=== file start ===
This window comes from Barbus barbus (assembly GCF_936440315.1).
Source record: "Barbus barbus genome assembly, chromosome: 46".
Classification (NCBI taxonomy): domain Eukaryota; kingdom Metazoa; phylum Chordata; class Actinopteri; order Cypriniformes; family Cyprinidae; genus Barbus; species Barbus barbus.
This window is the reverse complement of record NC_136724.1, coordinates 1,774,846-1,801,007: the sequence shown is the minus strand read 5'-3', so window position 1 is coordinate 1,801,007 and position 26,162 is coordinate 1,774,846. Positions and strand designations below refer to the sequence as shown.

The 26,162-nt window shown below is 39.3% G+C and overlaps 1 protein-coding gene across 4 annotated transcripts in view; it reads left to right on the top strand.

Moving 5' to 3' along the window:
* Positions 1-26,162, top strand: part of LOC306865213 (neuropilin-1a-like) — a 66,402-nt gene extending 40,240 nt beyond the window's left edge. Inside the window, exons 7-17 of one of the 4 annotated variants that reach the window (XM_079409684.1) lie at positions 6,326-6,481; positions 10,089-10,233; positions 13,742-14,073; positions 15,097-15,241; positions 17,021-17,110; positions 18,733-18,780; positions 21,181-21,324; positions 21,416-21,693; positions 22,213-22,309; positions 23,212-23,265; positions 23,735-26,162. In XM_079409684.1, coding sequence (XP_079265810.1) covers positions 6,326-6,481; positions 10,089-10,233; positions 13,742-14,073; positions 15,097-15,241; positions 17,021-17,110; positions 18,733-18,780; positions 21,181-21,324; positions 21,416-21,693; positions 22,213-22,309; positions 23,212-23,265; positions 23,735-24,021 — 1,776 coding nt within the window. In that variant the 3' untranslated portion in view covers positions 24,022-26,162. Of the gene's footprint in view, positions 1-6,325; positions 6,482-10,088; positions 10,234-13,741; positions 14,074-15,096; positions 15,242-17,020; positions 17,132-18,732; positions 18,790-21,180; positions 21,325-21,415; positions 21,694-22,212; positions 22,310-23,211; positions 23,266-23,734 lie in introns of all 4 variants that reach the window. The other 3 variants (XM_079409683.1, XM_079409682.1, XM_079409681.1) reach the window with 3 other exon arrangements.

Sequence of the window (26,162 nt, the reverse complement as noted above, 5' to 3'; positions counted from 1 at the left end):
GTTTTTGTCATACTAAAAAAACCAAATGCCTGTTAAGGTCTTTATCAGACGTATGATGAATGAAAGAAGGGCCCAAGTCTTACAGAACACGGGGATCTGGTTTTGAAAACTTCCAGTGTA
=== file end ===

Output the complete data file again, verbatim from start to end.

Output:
This window comes from Barbus barbus (assembly GCF_936440315.1).
Source record: "Barbus barbus genome assembly, chromosome: 46".
Classification (NCBI taxonomy): domain Eukaryota; kingdom Metazoa; phylum Chordata; class Actinopteri; order Cypriniformes; family Cyprinidae; genus Barbus; species Barbus barbus.
This window is the reverse complement of record NC_136724.1, coordinates 1,774,846-1,801,007: the sequence shown is the minus strand read 5'-3', so window position 1 is coordinate 1,801,007 and position 26,162 is coordinate 1,774,846. Positions and strand designations below refer to the sequence as shown.

The 26,162-nt window shown below is 39.3% G+C and overlaps 1 protein-coding gene across 4 annotated transcripts in view; it reads left to right on the top strand.

Moving 5' to 3' along the window:
* Positions 1-26,162, top strand: part of LOC306865213 (neuropilin-1a-like) — a 66,402-nt gene extending 40,240 nt beyond the window's left edge. Inside the window, exons 7-17 of one of the 4 annotated variants that reach the window (XM_079409684.1) lie at positions 6,326-6,481; positions 10,089-10,233; positions 13,742-14,073; positions 15,097-15,241; positions 17,021-17,110; positions 18,733-18,780; positions 21,181-21,324; positions 21,416-21,693; positions 22,213-22,309; positions 23,212-23,265; positions 23,735-26,162. In XM_079409684.1, coding sequence (XP_079265810.1) covers positions 6,326-6,481; positions 10,089-10,233; positions 13,742-14,073; positions 15,097-15,241; positions 17,021-17,110; positions 18,733-18,780; positions 21,181-21,324; positions 21,416-21,693; positions 22,213-22,309; positions 23,212-23,265; positions 23,735-24,021 — 1,776 coding nt within the window. In that variant the 3' untranslated portion in view covers positions 24,022-26,162. Of the gene's footprint in view, positions 1-6,325; positions 6,482-10,088; positions 10,234-13,741; positions 14,074-15,096; positions 15,242-17,020; positions 17,132-18,732; positions 18,790-21,180; positions 21,325-21,415; positions 21,694-22,212; positions 22,310-23,211; positions 23,266-23,734 lie in introns of all 4 variants that reach the window. The other 3 variants (XM_079409683.1, XM_079409682.1, XM_079409681.1) reach the window with 3 other exon arrangements.

Sequence of the window (26,162 nt, the reverse complement as noted above, 5' to 3'; positions counted from 1 at the left end):
GTTTTTGTCATACTAAAAAAACCAAATGCCTGTTAAGGTCTTTATCAGACGTATGATGAATGAAAGAAGGGCCCAAGTCTTACAGAACACGGGGATCTGGTTTTGAAAACTTCCAGTGTA